I had my baby a long time ago, is it too late?
No, it’s not. It’s possible to heal a separation many, many years post birth. I have trained women who are 10+ years postnatal and they have noticed a big difference in their core strength, tummy appearance and posture. So it’s never too late to improve. You can also continue to heal a separation during the first trimester of a pregnancy if not healed optimally before conceiving.
Isn’t surgery the only fix in some cases?
It annoys me that on many posts I see about DR on social media there are often comments which suggest ‘surgery is the only option’. This is definitely not true and the latest findings certainly do not suggest this and neither does my 20+ years experience. In fact, only 5 percent of women will need surgery to correct their diastasis.
If you have been trying to heal your muscle separation for more than 12 months, have finished breastfeeding and your separation is not changing and you also find it hard to create any tension of the linea alba then you should see a women’s health physiotherapist for an ultrasound. An ultrasound will show you in detail if the connective tissue (linea alba) has stretched beyond healing with rehabilitation exercises, posture management and nutrition.
When is my gap considered healed?
I get asked these questions several times a week; ‘”I still have a 1-2cm gap, will it stay like that forever?” and “When can I get back to advanced core strength exercises?”. A 1cm shallow gap is not a diastasis. A normal linea alba (pre pregnancy) can be 1-1.5cm wide.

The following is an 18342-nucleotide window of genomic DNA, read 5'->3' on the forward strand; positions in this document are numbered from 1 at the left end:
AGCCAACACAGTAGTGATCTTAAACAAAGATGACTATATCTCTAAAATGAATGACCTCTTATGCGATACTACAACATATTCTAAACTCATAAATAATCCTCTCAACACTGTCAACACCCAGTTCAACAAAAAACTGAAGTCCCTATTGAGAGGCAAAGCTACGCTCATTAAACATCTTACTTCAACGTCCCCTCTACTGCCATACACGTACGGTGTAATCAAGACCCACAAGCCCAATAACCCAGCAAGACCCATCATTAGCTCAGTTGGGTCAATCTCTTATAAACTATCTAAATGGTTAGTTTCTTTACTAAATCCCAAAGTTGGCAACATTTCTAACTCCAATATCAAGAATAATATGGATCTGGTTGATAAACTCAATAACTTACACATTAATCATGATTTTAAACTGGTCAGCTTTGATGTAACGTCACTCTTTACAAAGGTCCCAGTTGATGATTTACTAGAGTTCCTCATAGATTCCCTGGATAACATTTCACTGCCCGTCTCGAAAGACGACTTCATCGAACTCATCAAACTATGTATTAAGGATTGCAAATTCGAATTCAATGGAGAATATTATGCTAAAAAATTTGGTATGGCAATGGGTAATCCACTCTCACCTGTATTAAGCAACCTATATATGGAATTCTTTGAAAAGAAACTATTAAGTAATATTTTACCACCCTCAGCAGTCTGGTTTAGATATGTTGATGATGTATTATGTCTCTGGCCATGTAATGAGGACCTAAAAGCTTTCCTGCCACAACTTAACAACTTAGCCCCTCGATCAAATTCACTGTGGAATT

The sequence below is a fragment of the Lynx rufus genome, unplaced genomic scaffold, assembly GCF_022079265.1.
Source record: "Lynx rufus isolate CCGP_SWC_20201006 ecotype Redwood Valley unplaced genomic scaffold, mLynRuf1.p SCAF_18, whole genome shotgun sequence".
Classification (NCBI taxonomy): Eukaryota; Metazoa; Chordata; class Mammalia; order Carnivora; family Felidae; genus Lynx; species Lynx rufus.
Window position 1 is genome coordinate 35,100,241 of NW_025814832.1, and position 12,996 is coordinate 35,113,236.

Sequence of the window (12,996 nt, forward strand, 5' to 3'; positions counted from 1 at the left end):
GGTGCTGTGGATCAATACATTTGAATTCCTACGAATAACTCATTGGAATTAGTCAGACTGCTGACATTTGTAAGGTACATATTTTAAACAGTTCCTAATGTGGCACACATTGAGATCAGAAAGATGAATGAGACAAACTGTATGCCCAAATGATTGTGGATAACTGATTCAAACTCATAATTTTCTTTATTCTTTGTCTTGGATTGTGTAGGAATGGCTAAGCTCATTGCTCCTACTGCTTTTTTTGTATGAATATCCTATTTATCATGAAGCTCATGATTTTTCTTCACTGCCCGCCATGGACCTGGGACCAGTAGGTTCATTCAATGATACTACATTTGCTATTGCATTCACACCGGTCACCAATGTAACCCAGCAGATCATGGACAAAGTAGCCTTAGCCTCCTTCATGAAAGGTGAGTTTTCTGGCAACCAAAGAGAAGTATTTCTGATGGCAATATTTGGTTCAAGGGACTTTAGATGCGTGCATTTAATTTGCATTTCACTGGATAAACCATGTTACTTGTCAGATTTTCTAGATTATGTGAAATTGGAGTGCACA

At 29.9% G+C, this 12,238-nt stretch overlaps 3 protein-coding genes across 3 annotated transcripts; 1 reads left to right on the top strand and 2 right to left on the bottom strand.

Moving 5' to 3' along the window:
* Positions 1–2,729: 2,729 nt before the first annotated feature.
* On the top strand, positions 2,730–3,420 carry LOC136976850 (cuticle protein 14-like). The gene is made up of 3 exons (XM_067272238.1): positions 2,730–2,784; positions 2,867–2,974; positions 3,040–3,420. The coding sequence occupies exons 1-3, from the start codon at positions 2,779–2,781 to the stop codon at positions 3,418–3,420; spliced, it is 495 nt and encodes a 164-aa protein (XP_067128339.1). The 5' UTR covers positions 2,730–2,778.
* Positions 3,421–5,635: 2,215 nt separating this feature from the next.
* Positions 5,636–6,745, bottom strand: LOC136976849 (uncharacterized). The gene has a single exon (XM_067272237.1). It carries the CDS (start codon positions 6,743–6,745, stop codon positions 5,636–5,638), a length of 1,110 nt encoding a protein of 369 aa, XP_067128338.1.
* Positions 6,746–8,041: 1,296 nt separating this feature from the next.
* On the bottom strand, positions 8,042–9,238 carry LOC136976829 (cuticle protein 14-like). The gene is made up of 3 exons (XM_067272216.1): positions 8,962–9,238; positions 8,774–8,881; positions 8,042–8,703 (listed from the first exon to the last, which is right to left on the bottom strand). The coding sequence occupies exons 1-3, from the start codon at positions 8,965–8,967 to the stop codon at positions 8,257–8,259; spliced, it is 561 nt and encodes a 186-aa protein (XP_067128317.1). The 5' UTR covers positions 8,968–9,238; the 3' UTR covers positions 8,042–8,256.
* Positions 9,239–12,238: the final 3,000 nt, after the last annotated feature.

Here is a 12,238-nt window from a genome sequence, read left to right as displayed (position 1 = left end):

Recent studies suggest that you do not need to close your gap completely to regain good core muscle function. So you may have what we now refer to as a ‘Functional Diastasis‘. Even though your stomach muscles may not be completely closed or look/feel similar to what they did, pre pregnancy.
How do you know if your separation is functional?
- Have you any pelvic, hip or lower back pain?
- Can you activate your core muscles correctly?
- Can you generate tension of your linea alba at rest and during exercise?
- Have you got any pelvic floor muscle issues?
- Is your diastasis shallow?
- Does the tension of the linea alba vary?
If you suffer with any of the above issues then your diastasis is probably not functional and more focus on rehabilitation exercises could be required. Otherwise you may be ready to progress on to more advanced core strength exercises, but if in doubt always seek advice.
I’ve seen a lot of ads for tummy binders, do these help?
Specific pre and postnatal belts and binders are very popular at the moment, with many companies now stocking these ‘fix your tummy’ products. One of the first ever ‘heal your diastasis programs’ was based almost entirely on wearing a binder during the exercise content and throughout the days and weeks whilst on the program.
There are varying views on this, some professionals swear by them, but I believe you don’t need them. I do know a specific c-section binder can help healing, but they should always be used in conjunction with a physiotherapist, otherwise you risk the binder doing the work which means your muscles won’t strengthen.
If you are looking for a safe and effective postnatal program that will help heal Diastasis Recti then check out theBirth2FitMum programme.
Lorraine Scapens is a Pre and Postnatal exercise specialist, she has over 25 years experience. Lorraine’s focus is on diastasis prevention; healing and ensuring mums are pain free and can enjoy living an active life with their kids.
Lorraine created her website Pregnancyexercise.co.nz several years ago as she wanted more women to benefit from her knowledge and experience. Now thousands of mums around the world stay in shape during and beyond pregnancy with her online programs.
Mum to 3 young girls, Lorraine also knows first hand what it is like to juggle, fitness, family and a business so she ensures that her programs are suitable for busy mums.
Visit Lorraine’s website for information and to join the online programs Fit2BirthMum (Pregnancy) and Birth2FitMum (Postnatal) you can follow on social media @Pregnancy Exercise on Facebook and Instagram